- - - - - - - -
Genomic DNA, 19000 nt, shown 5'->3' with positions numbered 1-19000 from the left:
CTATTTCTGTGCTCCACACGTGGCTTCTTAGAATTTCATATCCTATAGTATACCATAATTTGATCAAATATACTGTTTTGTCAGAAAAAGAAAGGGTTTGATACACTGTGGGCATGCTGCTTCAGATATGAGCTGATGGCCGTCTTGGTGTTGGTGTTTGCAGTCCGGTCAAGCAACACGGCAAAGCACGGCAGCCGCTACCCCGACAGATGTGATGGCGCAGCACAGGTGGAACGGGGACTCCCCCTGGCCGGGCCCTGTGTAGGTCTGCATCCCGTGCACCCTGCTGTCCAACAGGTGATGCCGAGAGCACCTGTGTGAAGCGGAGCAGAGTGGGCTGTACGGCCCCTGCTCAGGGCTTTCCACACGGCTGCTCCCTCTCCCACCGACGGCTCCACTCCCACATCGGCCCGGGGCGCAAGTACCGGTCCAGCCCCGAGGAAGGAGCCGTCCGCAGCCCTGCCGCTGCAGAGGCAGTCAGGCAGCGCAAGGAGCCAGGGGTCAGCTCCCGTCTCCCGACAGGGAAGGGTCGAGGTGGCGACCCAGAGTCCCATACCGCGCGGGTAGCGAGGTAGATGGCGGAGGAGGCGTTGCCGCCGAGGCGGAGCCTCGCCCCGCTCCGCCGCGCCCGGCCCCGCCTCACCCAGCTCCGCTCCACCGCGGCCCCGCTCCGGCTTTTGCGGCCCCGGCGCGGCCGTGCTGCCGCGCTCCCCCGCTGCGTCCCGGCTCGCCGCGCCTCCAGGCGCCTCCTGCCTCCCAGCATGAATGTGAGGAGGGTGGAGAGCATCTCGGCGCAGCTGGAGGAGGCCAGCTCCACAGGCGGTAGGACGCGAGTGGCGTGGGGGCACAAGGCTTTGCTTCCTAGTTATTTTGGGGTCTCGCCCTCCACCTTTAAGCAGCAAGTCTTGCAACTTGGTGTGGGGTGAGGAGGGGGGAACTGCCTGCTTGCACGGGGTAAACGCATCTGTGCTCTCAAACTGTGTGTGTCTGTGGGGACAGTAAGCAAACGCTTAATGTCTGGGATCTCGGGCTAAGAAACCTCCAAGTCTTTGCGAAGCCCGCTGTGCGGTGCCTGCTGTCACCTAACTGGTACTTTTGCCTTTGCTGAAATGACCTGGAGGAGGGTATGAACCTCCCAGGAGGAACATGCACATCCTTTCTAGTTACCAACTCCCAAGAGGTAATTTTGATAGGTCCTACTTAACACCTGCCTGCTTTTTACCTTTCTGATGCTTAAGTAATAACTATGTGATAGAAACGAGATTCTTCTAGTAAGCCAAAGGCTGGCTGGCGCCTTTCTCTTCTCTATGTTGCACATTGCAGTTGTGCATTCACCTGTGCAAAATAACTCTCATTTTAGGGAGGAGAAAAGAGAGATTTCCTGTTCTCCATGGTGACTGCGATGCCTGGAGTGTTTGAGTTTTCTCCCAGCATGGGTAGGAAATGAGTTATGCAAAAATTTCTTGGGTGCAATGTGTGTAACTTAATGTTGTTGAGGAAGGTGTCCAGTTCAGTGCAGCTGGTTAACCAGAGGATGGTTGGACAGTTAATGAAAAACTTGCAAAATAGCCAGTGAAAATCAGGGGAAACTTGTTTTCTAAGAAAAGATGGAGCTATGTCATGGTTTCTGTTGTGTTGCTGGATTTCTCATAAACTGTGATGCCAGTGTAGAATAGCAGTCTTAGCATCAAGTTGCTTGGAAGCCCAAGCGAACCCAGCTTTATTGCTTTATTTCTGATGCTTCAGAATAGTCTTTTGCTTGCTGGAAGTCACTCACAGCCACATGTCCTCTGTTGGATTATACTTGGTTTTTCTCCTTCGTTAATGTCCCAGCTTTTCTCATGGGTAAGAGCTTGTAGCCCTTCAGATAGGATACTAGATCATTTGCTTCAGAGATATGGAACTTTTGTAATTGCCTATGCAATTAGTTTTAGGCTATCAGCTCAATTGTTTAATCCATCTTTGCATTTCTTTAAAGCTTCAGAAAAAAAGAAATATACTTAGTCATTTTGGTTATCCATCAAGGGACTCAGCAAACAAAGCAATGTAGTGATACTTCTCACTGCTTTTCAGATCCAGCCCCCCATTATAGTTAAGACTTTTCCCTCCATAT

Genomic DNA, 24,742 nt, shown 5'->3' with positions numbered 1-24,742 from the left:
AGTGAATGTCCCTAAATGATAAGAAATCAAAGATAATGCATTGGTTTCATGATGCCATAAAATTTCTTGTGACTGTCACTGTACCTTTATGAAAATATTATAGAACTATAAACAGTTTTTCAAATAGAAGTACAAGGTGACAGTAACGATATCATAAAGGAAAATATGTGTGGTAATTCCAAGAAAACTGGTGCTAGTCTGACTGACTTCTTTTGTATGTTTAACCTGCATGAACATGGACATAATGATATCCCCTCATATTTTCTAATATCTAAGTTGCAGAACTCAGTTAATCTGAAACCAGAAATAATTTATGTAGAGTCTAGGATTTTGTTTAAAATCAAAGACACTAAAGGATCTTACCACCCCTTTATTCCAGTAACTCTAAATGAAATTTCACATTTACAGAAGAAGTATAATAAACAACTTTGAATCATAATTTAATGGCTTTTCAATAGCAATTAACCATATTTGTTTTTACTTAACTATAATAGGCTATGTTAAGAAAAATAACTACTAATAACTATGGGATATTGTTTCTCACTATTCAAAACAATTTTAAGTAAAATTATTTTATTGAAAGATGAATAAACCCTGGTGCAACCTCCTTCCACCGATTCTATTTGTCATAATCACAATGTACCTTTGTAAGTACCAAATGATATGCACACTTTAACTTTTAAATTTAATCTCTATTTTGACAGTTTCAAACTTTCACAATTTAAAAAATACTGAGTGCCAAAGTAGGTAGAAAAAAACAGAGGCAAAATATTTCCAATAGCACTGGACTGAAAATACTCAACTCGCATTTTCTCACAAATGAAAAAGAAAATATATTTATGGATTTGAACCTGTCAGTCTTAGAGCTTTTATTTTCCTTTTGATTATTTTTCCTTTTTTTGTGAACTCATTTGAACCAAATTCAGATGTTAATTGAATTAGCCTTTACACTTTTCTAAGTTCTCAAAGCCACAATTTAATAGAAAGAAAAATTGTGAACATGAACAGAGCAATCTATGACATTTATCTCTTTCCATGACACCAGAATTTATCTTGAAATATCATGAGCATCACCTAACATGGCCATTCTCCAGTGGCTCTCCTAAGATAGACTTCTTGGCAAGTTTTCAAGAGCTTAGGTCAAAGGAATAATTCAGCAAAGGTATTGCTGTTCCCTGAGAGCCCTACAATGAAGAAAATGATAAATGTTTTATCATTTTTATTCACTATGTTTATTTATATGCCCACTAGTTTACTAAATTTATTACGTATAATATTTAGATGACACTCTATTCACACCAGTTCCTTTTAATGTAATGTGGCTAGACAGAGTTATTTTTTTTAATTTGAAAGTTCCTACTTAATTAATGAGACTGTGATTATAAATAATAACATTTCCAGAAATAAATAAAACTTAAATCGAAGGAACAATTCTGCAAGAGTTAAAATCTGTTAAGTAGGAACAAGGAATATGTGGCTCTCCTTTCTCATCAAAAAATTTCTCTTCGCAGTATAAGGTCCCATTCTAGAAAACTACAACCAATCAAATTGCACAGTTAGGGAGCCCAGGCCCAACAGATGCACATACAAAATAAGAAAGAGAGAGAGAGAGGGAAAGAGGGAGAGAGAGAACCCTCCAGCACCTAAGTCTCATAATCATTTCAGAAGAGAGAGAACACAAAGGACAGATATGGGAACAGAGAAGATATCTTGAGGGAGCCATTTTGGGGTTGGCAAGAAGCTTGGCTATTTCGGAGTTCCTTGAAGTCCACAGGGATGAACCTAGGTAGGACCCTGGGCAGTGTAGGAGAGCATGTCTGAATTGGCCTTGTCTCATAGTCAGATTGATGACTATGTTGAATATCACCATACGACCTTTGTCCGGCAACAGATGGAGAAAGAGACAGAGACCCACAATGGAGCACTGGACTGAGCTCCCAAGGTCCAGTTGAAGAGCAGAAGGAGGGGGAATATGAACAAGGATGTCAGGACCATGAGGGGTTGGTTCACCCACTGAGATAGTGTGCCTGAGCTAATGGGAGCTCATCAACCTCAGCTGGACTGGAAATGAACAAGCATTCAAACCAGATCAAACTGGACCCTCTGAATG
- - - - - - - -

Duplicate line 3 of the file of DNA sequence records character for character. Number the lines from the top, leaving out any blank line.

Genomic DNA, 24,742 nt, shown 5'->3' with positions numbered 1-24,742 from the left: